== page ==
I have read Magary's fiction before and not always found it to my taste So while I was very intrigued by his memoir about surviving a TBI I wasn't sure if his writing style in a nonfiction context would work better for me than it does in a fictional one. I'm pleased to report that It does. I found his voice here to be true, brutally honest, and raw in a way that rang clarion-clear given the situations he was writing about. His journey was difficult to read. I appreciated that he didn't sugarcoat I have read Magary's fiction before and not always found it to my taste So while I was very intrigued by his memoir about surviving a TBI I wasn't sure if his writing style in a nonfiction context would work better for me than it does in a fictional one. I'm pleased to report that It does. I found his voice here to be true, brutally honest, and raw in a way that rang clarion-clear given the situations he was writing about. His journey was difficult to read. I appreciated that he didn't sugarcoat any of what he went through or downplay any of the negative aspects both of his accident or his recovery. I particularly appreciated his thoughtful consideration of how everything he went through impacted his family and friends. I also have a family member who suffered a TBI (as a result of a car accident) and all our lives changed afterwards. It made this a more moving (and difficult, at times) read for me, but also a more meaningful one. Thanks to NetGalley and the publisher for my obligation-free review copy.

  16. 5 out of 5

    Anjali

    Calling all fans of medical memoirs! Magary was a writer for Deadspin when he inexplicably suffered a traumatic brain injury at a Manhattan karaoke bar in 2018 and almost died. This darkly funny account of what he went through on his road to recovery is hard to put down and written in a very engaging, relatable style. For the two weeks Magary was in a medically induced coma, he called on his friends and doctors to share their memories and anecdotes, which worked really well for that section. As Calling all fans of medical memoirs! Magary was a writer for Deadspin when he inexplicably suffered a traumatic brain injury at a Manhattan karaoke bar in 2018 and almost died. This darkly funny account of what he went through on his road to recovery is hard to put down and written in a very engaging, relatable style. For the two weeks Magary was in a medically induced coma, he called on his friends and doctors to share their memories and anecdotes, which worked really well for that section. As Magary navigated deafness in one ear, a loss of his sense of smell, and a partial loss of his sense of taste, I did find myself a little frustrated with him at times, only to be won back when he finally got himself into therapy and sang its praises, genuinely committing to the process. This is a fascinating read with a lot of heart. Thank you to NetGalley, Harmony Publishing, and Drew Magary for the opportunity to read and review this book.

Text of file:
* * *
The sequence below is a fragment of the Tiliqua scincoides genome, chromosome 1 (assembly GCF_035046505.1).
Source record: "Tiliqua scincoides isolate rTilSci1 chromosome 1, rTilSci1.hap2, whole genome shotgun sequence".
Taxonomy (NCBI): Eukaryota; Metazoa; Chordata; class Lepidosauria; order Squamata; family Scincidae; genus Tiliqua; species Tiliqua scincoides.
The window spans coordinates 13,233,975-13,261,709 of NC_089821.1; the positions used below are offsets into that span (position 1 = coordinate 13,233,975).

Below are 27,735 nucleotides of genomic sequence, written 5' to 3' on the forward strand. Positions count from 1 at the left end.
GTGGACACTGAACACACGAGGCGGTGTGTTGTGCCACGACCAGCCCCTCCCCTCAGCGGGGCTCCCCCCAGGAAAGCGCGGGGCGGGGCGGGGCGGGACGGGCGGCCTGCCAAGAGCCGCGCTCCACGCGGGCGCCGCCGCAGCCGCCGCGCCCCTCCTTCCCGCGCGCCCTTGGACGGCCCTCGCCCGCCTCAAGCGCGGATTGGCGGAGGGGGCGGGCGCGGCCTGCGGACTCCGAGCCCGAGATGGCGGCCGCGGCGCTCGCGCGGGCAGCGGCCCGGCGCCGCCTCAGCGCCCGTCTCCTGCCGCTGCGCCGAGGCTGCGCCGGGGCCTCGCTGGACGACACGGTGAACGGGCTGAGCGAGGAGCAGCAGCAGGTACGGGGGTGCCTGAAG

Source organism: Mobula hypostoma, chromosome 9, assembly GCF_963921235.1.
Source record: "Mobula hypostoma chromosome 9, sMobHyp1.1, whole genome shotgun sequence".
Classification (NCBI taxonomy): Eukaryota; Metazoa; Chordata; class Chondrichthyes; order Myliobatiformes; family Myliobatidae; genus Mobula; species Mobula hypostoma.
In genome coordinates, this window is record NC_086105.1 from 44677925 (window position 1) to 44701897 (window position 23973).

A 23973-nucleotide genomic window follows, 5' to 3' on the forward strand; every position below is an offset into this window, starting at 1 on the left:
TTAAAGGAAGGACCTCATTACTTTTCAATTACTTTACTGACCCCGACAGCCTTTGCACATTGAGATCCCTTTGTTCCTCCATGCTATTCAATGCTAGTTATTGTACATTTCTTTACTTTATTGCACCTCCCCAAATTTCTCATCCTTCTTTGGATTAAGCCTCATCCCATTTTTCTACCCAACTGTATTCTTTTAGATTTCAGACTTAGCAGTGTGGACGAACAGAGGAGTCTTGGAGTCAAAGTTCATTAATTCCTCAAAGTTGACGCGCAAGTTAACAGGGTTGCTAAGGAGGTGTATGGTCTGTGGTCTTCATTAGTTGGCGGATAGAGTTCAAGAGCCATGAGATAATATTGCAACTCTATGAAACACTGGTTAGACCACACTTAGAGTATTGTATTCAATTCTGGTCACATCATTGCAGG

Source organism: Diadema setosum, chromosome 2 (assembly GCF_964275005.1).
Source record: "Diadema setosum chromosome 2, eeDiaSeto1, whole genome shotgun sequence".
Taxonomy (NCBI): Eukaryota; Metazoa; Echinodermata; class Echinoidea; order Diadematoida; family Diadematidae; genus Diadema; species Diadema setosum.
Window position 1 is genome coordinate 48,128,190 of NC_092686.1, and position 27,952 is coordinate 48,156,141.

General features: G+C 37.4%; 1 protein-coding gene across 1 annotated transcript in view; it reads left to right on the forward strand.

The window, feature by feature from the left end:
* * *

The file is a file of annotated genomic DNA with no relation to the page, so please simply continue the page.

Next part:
17. 4 out of 5

    Julie

    Thank you Netgalley and Rodale Inc. for allowing me to read the arc of this book. I don't read much nonfiction and was not familiar with this author but I decided to give it a a try. I am so glad I did - the book was so well-written! I was immediately drawn into the drama, even though I knew the author lived to write this book. I loved the memories from his friends and coworkers and would have liked more of them interspersed throughout the rest of the book. The loss of hearing, taste, and smell Thank you Netgalley and Rodale Inc. for allowing me to read the arc of this book. I don't read much nonfiction and was not familiar with this author but I decided to give it a a try. I am so glad I did - the book was so well-written! I was immediately drawn into the drama, even though I knew the author lived to write this book. I loved the memories from his friends and coworkers and would have liked more of them interspersed throughout the rest of the book. The loss of hearing, taste, and smell were fascinating to read about and scary to think about. I liked learning why they all occurred. I loved how the author grew and realized some self-truths, and applaud him for that. The book was heartbreaking as well as triumphant and well worth the read.

  18. 5 out of 5

    Dung Beetle

    I was dismayed to hear of Drew’s accident, as I have always been a big fan of his fiction. It’s so good to know that he’s coping and finding his way back. His brain is still a treasure! The parts of the book dealing with sense of smell rang very true to me, as I am also anosmic. I related to Drew’s friend Leitch, who always got stuck cleaning the cat box, and is surprised when other people know darn well who dealt it. The chapters in which Drew described what it’s like to be an angry asshole were I was dismayed to hear of Drew’s accident, as I have always been a big fan of his fiction. It’s so good to know that he’s coping and finding his way back. His brain is still a treasure! The parts of the book dealing with sense of smell rang very true to me, as I am also anosmic. I related to Drew’s friend Leitch, who always got stuck cleaning the cat box, and is surprised when other people know darn well who dealt it. The chapters in which Drew described what it’s like to be an angry asshole were fascinating. I’ve always wondered. :) Luckily, Drew remains a gifted writer and I look forward to reading more of his work in future. Thank you Goodreads and Harmony Books for the ARC!